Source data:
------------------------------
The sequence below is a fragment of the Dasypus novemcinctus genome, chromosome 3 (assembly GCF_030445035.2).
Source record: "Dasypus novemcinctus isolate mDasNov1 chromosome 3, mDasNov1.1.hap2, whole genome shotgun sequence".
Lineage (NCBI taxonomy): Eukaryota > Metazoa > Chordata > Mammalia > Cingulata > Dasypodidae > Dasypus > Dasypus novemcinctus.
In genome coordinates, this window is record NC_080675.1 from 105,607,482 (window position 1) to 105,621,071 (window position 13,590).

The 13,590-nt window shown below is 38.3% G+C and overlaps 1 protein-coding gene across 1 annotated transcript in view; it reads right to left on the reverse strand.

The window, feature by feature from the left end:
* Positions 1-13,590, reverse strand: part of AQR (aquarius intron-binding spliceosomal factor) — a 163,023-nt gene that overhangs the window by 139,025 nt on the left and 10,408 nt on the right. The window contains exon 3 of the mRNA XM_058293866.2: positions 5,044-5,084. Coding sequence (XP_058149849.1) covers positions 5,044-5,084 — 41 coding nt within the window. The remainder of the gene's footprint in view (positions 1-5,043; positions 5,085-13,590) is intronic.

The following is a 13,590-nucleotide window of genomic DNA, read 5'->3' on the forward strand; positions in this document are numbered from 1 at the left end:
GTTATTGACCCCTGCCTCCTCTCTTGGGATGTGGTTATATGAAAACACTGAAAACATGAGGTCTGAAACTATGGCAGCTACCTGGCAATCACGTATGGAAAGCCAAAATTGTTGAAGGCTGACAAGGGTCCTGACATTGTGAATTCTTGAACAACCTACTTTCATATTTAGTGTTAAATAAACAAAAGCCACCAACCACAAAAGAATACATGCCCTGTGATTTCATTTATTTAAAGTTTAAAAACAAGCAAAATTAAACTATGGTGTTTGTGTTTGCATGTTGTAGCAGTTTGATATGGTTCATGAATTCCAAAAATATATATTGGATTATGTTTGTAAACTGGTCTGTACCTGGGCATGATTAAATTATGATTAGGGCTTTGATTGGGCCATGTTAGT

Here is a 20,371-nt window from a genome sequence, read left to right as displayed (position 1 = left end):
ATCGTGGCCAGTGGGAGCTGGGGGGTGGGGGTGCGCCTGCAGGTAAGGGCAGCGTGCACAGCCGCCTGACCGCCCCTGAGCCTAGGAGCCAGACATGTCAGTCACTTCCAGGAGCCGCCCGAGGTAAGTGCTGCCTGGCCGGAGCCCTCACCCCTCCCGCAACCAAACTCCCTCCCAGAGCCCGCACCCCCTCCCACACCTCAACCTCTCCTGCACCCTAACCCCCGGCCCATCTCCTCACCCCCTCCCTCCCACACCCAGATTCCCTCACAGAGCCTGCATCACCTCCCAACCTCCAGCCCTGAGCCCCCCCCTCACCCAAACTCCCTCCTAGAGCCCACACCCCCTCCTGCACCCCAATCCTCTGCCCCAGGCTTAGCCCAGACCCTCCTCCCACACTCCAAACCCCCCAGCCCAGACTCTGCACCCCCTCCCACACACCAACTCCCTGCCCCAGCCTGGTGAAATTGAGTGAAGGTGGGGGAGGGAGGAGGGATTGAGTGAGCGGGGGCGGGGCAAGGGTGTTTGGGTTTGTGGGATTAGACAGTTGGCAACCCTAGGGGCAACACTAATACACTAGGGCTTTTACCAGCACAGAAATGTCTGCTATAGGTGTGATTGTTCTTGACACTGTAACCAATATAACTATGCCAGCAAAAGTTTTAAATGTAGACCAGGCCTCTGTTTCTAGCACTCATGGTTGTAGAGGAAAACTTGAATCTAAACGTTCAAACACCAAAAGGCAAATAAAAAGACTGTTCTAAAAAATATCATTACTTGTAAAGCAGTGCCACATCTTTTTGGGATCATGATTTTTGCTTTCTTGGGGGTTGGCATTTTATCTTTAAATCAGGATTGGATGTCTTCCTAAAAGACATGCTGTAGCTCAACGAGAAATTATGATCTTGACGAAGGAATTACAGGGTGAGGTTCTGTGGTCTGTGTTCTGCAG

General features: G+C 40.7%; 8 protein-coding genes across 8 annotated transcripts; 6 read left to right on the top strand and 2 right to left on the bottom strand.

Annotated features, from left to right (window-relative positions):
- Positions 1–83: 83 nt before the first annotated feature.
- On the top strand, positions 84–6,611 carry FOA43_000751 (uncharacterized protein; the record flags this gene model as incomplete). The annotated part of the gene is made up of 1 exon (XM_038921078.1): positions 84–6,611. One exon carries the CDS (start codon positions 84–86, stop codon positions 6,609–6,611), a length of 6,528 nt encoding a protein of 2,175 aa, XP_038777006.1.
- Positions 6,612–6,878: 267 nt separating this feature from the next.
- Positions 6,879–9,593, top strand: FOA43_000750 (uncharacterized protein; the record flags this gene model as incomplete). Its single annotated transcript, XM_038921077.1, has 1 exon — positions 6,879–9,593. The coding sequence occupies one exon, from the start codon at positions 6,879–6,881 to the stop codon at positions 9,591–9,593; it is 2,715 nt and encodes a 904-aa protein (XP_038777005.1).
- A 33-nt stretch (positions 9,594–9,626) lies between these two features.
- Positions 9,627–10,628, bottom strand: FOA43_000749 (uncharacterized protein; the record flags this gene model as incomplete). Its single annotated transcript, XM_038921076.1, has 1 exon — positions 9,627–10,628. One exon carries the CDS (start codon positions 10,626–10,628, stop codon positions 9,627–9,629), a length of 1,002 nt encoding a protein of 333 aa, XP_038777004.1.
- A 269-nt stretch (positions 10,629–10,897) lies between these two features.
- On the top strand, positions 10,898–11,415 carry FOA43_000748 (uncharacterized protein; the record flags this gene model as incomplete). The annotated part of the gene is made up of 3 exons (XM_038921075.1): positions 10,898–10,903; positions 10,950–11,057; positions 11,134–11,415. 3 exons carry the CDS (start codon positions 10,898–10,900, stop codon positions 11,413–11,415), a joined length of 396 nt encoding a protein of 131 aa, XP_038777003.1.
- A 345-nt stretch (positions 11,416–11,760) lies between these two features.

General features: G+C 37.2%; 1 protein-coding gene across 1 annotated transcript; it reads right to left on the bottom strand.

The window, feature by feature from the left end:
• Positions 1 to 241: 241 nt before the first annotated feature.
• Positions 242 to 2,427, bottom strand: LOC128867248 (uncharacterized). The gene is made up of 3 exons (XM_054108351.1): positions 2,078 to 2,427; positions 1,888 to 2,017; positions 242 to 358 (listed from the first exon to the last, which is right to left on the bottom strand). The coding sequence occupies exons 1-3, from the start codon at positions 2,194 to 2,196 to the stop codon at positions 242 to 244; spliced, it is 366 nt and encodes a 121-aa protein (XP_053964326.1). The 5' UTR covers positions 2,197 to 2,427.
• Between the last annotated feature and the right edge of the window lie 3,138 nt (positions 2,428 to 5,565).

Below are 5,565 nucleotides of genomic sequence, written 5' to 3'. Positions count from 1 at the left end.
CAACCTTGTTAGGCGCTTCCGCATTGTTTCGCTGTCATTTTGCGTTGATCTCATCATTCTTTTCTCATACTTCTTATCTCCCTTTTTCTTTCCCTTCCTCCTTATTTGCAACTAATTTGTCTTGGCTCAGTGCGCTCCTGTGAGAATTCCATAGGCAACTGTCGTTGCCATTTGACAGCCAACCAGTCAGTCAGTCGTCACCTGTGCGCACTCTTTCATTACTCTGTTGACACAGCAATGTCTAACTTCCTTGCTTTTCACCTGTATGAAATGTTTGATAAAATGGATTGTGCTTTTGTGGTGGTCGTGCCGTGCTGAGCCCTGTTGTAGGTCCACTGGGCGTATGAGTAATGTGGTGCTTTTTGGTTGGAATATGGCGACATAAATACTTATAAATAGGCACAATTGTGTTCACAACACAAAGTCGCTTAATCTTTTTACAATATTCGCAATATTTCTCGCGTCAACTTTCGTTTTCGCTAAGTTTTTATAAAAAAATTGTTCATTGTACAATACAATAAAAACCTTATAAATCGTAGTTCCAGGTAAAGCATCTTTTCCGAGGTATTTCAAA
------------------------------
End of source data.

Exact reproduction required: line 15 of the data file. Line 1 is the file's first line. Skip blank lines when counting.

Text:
- On the top strand, positions 84–6,611 carry FOA43_000751 (uncharacterized protein; the record flags this gene model as incomplete). The annotated part of the gene is made up of 1 exon (XM_038921078.1): positions 84–6,611. One exon carries the CDS (start codon positions 84–86, stop codon positions 6,609–6,611), a length of 6,528 nt encoding a protein of 2,175 aa, XP_038777006.1.